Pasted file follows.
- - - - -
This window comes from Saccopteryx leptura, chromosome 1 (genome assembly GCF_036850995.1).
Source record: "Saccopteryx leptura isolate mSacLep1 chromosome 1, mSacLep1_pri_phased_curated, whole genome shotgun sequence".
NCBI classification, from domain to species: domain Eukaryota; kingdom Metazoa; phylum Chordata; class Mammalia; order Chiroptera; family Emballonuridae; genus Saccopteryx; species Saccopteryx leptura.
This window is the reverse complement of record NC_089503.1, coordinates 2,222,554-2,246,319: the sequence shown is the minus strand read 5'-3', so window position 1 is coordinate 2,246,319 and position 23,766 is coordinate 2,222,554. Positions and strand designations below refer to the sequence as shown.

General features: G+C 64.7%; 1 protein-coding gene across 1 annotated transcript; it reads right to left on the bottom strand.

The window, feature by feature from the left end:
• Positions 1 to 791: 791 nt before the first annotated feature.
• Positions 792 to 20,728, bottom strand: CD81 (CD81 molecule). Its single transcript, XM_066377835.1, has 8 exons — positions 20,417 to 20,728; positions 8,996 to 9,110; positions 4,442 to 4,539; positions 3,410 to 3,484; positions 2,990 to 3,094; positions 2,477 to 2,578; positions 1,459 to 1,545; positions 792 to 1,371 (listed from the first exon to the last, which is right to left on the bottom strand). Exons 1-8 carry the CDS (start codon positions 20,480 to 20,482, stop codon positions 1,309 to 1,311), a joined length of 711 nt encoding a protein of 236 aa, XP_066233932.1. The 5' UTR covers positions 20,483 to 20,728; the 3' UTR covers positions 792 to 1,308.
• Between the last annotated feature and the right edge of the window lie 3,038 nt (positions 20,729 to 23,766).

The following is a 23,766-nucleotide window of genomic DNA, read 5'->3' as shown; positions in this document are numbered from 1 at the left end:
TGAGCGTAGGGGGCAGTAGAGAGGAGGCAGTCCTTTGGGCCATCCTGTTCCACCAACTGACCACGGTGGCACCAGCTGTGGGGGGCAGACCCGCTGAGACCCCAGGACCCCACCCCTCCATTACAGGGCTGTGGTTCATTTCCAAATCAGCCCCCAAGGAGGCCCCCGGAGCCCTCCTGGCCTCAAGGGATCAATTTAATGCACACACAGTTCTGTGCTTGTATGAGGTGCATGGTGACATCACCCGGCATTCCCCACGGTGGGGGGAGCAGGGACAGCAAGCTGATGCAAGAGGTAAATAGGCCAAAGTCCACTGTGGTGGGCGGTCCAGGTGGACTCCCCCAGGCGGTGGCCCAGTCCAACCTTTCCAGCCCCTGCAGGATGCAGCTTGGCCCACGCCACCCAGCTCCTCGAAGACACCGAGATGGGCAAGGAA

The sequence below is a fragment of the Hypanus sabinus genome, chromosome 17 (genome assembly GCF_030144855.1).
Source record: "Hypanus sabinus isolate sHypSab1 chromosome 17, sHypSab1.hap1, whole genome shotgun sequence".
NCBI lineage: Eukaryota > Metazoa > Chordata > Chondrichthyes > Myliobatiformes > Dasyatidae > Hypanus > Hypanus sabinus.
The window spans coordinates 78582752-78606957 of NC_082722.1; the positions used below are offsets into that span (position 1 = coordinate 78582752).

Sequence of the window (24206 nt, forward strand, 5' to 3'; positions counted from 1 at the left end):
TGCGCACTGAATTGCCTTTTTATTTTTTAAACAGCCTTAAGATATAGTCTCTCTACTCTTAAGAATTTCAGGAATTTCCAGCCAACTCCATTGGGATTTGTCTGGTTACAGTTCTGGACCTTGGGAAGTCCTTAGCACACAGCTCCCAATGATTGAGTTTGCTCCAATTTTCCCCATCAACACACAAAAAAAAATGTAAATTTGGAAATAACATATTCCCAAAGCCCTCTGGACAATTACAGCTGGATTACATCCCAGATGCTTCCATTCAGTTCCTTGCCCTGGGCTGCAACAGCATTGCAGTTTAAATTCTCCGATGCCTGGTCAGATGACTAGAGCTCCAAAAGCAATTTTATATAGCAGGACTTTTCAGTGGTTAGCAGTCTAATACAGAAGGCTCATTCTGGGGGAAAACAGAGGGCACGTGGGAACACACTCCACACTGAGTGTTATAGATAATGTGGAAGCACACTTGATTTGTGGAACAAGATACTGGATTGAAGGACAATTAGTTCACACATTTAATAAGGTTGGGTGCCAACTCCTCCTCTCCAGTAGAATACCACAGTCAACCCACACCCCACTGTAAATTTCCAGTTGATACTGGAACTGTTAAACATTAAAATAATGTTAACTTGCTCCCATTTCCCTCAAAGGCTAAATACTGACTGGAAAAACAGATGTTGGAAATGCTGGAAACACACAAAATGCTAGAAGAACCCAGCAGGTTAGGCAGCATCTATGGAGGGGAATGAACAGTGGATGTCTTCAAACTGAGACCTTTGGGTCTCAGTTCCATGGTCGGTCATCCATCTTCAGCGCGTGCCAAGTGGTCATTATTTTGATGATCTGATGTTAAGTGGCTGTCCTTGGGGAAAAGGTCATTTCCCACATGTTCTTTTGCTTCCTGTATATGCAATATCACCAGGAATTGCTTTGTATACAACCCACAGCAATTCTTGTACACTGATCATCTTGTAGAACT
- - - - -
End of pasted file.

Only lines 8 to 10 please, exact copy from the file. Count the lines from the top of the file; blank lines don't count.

• Positions 792 to 20,728, bottom strand: CD81 (CD81 molecule). Its single transcript, XM_066377835.1, has 8 exons — positions 20,417 to 20,728; positions 8,996 to 9,110; positions 4,442 to 4,539; positions 3,410 to 3,484; positions 2,990 to 3,094; positions 2,477 to 2,578; positions 1,459 to 1,545; positions 792 to 1,371 (listed from the first exon to the last, which is right to left on the bottom strand). Exons 1-8 carry the CDS (start codon positions 20,480 to 20,482, stop codon positions 1,309 to 1,311), a joined length of 711 nt encoding a protein of 236 aa, XP_066233932.1. The 5' UTR covers positions 20,483 to 20,728; the 3' UTR covers positions 792 to 1,308.
• Between the last annotated feature and the right edge of the window lie 3,038 nt (positions 20,729 to 23,766).

The following is a 23,766-nucleotide window of genomic DNA, read 5'->3' as shown; positions in this document are numbered from 1 at the left end: